We began working on the Avenue 416 Bridge Replacement Project in Tulare County in 2001, conducting an initial habitat assessment, and then developing measures for avoidance and minimization for take of roosting bats. We updated our work in 2011 as the project was finalized and ready to go to construction; at that time we designed mitigation roost habitat modules and recessed features to be incorporated into the new bridge. Cornerstone Structural Engineering Group handled the engineering and drafting of the sketched details provided by Greg, that feature day roosting crevices and night roosting spaces. Cornerstone had designed decorative soffit details, which Greg modified with additional bat habitat features. Greg then worked with Dokken Engineering to develop and implement safe, effective humane exclusion and eviction of thousands of bats roosting in the original concrete bridge in 2012.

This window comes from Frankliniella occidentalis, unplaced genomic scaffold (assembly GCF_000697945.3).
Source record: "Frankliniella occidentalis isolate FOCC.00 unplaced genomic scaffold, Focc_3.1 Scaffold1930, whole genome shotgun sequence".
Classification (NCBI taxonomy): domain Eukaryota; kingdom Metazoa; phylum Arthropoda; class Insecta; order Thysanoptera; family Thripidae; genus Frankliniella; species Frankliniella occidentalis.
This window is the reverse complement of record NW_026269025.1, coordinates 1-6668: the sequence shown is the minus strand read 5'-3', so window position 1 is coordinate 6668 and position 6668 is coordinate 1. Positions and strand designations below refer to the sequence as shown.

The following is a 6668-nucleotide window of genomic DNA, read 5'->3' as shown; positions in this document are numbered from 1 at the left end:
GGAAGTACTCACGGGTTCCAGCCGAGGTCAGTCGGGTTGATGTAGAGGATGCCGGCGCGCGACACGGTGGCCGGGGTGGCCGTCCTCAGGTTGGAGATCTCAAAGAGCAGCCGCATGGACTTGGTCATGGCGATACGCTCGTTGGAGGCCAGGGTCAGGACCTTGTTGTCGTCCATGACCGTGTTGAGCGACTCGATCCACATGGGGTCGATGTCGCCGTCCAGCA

In the first year of post-construction monitoring, Greg observed approximately 4,000 bats, comprised of 4 species – substantially increased over the approximately 1,200 individuals present in the original bridge. Additional monitoring will be conducted by Wildlife Research Associates.
Heidi J. Williams, Director of Communications for the Santa Clara University School of Engineering, wrote about the project after Cornerstone Engineering Group won an Honor Award from ACEC California. Much of the success was due to the bat habitat, according to Shawn Cullers of Cornerstone, who was also presenting the project for consideration of a similar award on a national level. Click on the thumbnail below for a scan of the article, or go to: